(This post was originally published September 2, 2021. Posts have been manually reordered for more logical storytelling. To go to the next post in the sequence, click “Previous Post” at bottom.)
Just a few short decades ago, in the mid-1970s, the number of recognized species of whales, dolphins, and porpoises worldwide was 76. Today, there are 93. Some are so poorly known that they have never been identified alive in the wild (they are known only from stranded specimens). All of these belong to a single genus of beaked whale: Mesoplodon.
Ginkgo-toothed beaked whale (scientific name: Mesoplodon ginkgodens). This is one of several species of beaked whale that has never been identified alive in the wild, known only from strandings on the beach (this photo was taken in New Zealand). Its description as a new species was based on measurements and associated data from the dead animal. Photo credit: New Zealand Department of Conservation.
Currently, there are 16 known species of Mesoplodon — including five added since the mid-1970s. Six of these have never been identified alive in the sea: M. perrini, M. hotaula, M. hectori, M. traversi, M. bowdoini, and M. ginkgodens — and one or more could live in Oregon waters. Although small by whale standards (4–6.2 m), mesoplodonts can still weigh well over one ton (900 kg), placing them among the largest 0.001% of animals on Earth.
In 2014, during a research trip investigating the Eastern Garbage Patch (EGP, roughly halfway from Oregon to Hawaii), marine biologists photographed two separate groups of small, unidentified whales. Adult male mesoplodonts have species-specific dentition (a pair of erupted teeth that they use as tusks to vie for females), and the whales in the photographs appeared to be either M. ginkgodens, M. hotaula, or possibly a new species.
In September 2021, scientists from the Oregon State University’s Marine Mammal Institute (MMI) and the National Oceanic and Atmospheric Administration (NOAA) are mounting a month-long expedition on the R/V Pacific Storm to search for this cryptic whale. Among the accumulated plastic debris and abandoned fishing gear of the EGP, they hope to find one of the largest, least known animals on the planet.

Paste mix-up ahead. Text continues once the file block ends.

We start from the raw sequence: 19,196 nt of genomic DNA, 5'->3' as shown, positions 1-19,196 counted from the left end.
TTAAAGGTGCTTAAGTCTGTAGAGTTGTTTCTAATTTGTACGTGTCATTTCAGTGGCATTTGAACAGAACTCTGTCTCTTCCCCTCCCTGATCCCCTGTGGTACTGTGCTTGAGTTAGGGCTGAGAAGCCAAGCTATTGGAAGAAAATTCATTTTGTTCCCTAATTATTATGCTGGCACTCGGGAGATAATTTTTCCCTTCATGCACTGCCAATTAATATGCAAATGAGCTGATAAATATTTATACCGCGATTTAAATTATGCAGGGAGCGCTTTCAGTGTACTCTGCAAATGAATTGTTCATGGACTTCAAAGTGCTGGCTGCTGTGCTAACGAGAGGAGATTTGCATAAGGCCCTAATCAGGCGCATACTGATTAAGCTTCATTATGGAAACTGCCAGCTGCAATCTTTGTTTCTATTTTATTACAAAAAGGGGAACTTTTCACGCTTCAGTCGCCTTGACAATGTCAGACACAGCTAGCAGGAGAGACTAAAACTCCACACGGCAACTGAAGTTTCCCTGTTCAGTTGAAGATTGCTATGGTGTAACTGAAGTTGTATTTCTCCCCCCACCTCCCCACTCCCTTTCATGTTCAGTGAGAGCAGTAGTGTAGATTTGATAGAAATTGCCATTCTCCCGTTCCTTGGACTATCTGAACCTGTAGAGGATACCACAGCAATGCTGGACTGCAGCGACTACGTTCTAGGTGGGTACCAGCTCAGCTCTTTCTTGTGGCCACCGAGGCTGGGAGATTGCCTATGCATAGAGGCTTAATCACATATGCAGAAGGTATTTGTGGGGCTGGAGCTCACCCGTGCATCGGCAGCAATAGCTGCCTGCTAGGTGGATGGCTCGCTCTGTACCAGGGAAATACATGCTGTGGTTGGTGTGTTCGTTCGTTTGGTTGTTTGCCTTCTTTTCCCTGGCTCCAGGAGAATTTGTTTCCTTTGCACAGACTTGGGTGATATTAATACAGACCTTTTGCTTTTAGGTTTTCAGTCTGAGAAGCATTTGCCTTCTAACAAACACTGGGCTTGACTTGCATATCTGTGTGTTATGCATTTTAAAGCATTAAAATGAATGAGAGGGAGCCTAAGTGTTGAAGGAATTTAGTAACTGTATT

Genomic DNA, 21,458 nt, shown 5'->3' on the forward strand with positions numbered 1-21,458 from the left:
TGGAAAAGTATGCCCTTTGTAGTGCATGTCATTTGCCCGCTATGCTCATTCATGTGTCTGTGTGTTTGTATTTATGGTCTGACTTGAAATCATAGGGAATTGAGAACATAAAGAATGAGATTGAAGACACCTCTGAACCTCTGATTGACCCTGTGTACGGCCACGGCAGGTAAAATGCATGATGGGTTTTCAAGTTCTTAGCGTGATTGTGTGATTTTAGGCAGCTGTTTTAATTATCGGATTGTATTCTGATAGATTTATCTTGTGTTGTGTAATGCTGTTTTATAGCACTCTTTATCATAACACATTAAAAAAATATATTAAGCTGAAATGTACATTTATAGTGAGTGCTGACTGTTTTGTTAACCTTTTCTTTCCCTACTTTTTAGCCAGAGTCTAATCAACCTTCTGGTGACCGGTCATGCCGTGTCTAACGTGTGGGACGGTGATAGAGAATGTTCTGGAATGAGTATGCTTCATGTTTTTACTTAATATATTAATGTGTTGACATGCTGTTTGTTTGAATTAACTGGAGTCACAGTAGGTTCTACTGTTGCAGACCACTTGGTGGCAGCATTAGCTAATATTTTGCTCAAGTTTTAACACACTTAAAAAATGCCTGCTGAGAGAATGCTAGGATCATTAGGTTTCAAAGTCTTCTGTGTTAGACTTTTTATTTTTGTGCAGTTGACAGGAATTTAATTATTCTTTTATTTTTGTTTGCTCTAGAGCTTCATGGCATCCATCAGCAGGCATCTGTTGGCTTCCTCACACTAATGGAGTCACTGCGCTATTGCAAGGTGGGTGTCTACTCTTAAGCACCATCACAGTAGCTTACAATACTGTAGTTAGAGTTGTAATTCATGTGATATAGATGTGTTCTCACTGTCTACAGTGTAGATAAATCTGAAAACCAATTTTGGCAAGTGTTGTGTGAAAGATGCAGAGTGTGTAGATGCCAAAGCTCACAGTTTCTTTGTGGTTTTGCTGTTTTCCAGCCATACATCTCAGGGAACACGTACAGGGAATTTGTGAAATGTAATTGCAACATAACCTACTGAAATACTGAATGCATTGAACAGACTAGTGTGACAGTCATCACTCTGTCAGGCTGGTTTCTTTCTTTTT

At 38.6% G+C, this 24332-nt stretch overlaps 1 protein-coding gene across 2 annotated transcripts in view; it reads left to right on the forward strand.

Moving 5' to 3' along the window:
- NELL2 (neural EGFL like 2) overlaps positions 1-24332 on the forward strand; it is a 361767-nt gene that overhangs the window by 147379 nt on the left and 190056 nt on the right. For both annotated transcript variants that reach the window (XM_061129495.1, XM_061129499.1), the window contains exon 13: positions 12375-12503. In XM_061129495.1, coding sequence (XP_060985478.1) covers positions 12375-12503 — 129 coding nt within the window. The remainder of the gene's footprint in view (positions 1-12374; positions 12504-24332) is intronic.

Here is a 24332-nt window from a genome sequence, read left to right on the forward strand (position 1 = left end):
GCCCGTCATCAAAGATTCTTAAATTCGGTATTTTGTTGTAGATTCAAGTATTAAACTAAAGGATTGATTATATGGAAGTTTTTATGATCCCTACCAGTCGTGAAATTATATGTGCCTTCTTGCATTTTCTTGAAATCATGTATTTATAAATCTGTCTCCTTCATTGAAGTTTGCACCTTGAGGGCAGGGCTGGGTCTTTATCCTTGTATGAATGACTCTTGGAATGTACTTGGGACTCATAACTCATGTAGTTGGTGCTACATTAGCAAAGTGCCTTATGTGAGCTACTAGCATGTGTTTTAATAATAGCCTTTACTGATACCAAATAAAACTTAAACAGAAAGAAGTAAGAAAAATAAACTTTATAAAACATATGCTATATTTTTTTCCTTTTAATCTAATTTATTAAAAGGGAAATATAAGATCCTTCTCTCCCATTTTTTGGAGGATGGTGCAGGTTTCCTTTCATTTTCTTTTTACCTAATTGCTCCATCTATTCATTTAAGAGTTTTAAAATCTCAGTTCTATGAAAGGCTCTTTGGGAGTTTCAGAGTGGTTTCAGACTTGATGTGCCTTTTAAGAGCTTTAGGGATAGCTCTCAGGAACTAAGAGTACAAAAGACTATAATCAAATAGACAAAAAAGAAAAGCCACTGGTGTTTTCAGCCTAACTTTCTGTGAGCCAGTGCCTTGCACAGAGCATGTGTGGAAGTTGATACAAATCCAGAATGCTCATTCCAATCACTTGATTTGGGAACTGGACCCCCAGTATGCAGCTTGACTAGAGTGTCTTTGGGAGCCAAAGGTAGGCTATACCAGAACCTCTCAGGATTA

But why does this matter?
Human enterprise has made the ocean an extremely noisy place, from seismic testing used for science and oil exploration, to military use of high-intensity sonar to detect submarines. These sound sources have resulted in the deaths of untold numbers of beaked whales, apparently because a fright response causes individuals in deep water to bolt to the surface, which can result in bends-like symptoms and death.
Currently, mesoplodont beaked whales are among the least known whales in the world — we know very little about their numbers and distributions, or even how many species there are. The ability to identify them to the species level using their recorded acoustic signals could make it possible to survey these elusive animals using passive acoustic methods. That could be accomplished, for example, by attaching hydrophones and recorders to commercial vessels traveling across oceans within shipping lane “highways.”
This Gyre Expedition hopes to provide essential information to better understand the population status of beaked whales around the world and to assess their vulnerabilities to anthropogenic (human-caused) sounds.
This photograph was taken by a fisherman off the coast of Baja California, Mexico. The species is unknown. It is either one of the beaked whales that are known only from the description based on a dead animal found on the beach or a species new to science.
The Beaked Whale Expedition to the Eastern Pacific Gyre is a collaboration among Oregon State University’s Marine Mammal Institute, NOAA Southwest Fisheries Science Center’s Marine Mammal and Turtle Division, and NOAA Northeast Fisheries Science Center’s Protected Species Branch. It is made possible with seed funding from the MMI gray whale license plate program. The expedition is led by Principal Investigator Lisa T. Ballance (MMI), co-PI Robert Pitman (MMI), co-PI Jay Barlow (NOAA), and MMI collaborators Scott Baker, Daniel Palacios, and Leigh Torres.